The three boys peeked around the back of LeFevres’ house and roared with laughter.

“Shut up, you idiots,” Paul screamed, running after his brother, snatching him by the shirt, and pulling him to the ground. His face was beet red and he started pounding on Guy.

“Stop it, stop it,” screeched Sissy. “Listen, you guys, social services is trying to take Garryd and Sven away from their parents. We’ve got to help them. I need your help. Come on; let’s see if we can think of something.

Lyssa came around the back of Mancini’s house. “Can I stay over at your house tonight?”

“I don’t think so. We have school in the morning. Besides, we’re trying to figure out what to do about Garryd.” Sissy explained to Lyssa about Garryd’s family and social services.

“That’s stupid, I’m going to go tell my Mommy and Daddy. They won’t let them do that.”

“How can they stop them,” Paul sneered, “they’re not even lawyers or anything.”

“Well, your father is, why can’t he help?”

“Maybe I’ll go in and ask him.”

“Then he’ll know you were listening,” Guy said.

“No, he won’t. For all he knows, Garryd told Sissy and Sissy told me. She was all upset when she came over. He heard how she said she needed to talk to me.”

“I’ll go with you,” Guy said.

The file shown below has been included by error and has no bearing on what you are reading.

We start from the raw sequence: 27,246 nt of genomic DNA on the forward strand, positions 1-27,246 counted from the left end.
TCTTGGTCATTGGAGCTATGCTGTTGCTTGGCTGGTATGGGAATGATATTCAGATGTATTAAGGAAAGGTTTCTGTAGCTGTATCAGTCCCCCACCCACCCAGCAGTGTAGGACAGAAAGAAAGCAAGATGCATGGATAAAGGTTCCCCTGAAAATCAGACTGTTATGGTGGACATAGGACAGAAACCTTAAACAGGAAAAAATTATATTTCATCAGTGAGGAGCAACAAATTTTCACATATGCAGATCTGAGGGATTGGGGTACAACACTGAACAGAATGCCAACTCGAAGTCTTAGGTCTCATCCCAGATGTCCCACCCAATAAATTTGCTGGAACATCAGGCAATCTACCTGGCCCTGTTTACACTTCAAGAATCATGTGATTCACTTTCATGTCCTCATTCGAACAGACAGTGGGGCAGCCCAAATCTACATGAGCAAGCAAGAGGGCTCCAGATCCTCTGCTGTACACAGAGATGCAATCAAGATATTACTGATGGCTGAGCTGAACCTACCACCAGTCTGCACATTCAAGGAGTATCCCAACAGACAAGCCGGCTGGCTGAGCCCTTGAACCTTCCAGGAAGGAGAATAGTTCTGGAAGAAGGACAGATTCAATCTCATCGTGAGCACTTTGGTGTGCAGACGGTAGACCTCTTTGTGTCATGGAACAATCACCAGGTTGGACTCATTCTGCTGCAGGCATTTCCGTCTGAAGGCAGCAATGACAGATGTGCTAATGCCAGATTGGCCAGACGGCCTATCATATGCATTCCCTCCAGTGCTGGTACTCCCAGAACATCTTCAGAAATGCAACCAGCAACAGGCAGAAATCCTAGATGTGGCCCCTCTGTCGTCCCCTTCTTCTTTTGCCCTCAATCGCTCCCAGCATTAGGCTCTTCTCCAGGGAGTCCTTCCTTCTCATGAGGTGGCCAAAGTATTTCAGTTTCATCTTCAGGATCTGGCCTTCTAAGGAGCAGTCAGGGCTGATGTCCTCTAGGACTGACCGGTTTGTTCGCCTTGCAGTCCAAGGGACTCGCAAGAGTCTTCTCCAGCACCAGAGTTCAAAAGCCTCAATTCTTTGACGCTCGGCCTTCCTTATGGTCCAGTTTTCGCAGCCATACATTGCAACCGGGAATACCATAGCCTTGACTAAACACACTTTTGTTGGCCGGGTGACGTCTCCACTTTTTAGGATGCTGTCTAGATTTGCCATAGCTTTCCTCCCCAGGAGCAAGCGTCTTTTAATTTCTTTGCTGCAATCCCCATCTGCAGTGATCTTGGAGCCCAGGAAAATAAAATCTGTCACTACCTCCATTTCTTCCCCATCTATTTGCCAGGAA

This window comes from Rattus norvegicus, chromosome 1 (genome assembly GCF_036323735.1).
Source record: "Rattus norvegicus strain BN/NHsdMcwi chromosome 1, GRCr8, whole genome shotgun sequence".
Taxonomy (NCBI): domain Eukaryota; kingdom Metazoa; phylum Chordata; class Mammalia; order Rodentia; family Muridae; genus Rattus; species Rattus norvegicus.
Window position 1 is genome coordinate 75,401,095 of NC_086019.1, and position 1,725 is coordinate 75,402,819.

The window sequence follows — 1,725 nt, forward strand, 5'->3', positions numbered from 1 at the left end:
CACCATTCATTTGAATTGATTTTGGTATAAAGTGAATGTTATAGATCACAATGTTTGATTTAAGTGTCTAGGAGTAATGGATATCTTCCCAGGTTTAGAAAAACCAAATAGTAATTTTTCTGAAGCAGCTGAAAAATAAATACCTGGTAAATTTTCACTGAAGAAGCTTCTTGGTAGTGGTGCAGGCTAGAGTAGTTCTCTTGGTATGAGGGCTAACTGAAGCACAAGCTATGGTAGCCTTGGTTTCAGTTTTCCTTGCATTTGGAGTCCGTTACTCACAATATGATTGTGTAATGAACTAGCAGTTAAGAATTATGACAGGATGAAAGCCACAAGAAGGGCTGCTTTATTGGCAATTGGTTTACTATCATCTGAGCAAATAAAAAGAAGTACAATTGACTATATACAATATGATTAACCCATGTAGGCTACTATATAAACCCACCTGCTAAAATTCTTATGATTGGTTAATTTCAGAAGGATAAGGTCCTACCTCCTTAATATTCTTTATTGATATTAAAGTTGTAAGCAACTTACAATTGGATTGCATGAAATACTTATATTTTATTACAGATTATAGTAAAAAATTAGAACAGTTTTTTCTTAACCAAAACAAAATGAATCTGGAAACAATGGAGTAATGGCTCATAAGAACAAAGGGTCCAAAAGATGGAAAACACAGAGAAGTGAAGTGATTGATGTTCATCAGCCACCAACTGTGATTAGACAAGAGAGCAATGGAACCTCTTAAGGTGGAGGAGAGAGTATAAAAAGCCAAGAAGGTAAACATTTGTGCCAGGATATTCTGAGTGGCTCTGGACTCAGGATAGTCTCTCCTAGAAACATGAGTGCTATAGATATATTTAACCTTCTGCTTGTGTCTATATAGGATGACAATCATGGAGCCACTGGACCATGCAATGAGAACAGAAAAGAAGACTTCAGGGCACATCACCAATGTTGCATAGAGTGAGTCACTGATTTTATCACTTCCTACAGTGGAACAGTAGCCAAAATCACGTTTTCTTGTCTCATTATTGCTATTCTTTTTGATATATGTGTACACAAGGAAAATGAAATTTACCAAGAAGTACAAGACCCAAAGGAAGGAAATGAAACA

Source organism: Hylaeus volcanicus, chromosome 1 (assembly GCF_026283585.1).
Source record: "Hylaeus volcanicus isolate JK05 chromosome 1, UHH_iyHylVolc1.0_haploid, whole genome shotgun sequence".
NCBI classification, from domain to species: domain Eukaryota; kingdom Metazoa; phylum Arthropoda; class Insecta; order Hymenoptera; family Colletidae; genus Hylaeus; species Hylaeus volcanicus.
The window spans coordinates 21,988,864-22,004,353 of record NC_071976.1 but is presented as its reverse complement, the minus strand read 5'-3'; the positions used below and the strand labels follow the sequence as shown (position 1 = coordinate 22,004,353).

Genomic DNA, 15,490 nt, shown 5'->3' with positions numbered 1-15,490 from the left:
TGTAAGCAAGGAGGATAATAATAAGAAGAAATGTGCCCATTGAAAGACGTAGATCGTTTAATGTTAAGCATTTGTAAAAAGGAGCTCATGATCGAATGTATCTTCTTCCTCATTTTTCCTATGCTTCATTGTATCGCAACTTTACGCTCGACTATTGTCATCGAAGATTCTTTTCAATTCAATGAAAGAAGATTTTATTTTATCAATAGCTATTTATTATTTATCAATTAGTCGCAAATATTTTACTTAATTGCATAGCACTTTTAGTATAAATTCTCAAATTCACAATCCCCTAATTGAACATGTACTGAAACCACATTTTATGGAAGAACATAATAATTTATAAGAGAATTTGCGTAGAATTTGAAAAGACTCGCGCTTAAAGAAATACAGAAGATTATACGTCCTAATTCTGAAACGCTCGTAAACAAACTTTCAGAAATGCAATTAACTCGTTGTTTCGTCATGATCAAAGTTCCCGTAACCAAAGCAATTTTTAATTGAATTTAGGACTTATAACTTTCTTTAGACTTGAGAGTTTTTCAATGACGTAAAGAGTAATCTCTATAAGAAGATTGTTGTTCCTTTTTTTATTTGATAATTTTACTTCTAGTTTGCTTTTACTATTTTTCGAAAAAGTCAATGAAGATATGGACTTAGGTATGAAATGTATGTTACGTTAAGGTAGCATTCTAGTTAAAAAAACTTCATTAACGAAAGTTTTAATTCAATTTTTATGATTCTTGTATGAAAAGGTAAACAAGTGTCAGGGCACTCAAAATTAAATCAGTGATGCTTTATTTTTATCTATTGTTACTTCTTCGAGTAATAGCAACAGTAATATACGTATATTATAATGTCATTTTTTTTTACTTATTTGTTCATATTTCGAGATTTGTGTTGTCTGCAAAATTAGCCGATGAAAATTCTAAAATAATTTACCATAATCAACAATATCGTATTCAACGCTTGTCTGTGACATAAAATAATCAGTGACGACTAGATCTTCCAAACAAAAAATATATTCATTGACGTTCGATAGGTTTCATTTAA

“Well, I’m going to talk to my parents; they will know what to do even if they aren’t lawyers,” Lyssa said, heading off across the lawn.

“Let’s go talk to Pa and Mom,” Sissy said to Marc and Michael.

“Paul must have been mistaken, honey,” Papa said when Sissy told them their news and worries. “They don’t do things like that any more. This isn’t the Dark Ages.”

“Can you find out, please, Papa? Go over and ask Mr. LeFevre, PLEASE?”

“Well, okay, if it will put your mind at ease. You guys can come with me and see what he has to say.”

“You may think this is not the Dark Ages,” Claude LeFevre remarked, “but as far as the Dutcherville County Social Services are concerned, it still is. They are definitely trying to take Garryd and Sven away from their parents. They cite the fact that each of the boys was held back a grade for failing to develop proper speech patterns . . .”

“But they talk fine now,” Sissy interrupted.

“They are still behind in their school development, and Social Services insists it’s because both parents are deaf. They also say that their income from Social Security is insufficient to provide an adequate home for the boys.”

“Then Social Security should give them more money,” said Sissy.

“Sissy,” Papa said, “stop interrupting!”

“As far as I’m concerned, Sissy’s right. Social Services should be supportive of the Family, give them food stamps and whatever aid they need, tutors, even, anything to keep the family together rather than tear it apart.”

“Can’t their lawyer help them?”

“They just have Darren Muscovy the Third, a court-appointed lawyer. He’s an old man and a bit of a souse. He’s ready to retire and can’t even stay awake during his own cases. He’s no help at all.”

“What about you, Claude, can’t you help?”

“I can’t just walk in and take over the case. It’s disrespectful and disallowed. Someone has to retain me. It has to be done legally.”

“I’ll retain you, Claude,” Anthony Mancini said, “How much do you need as a retainer?”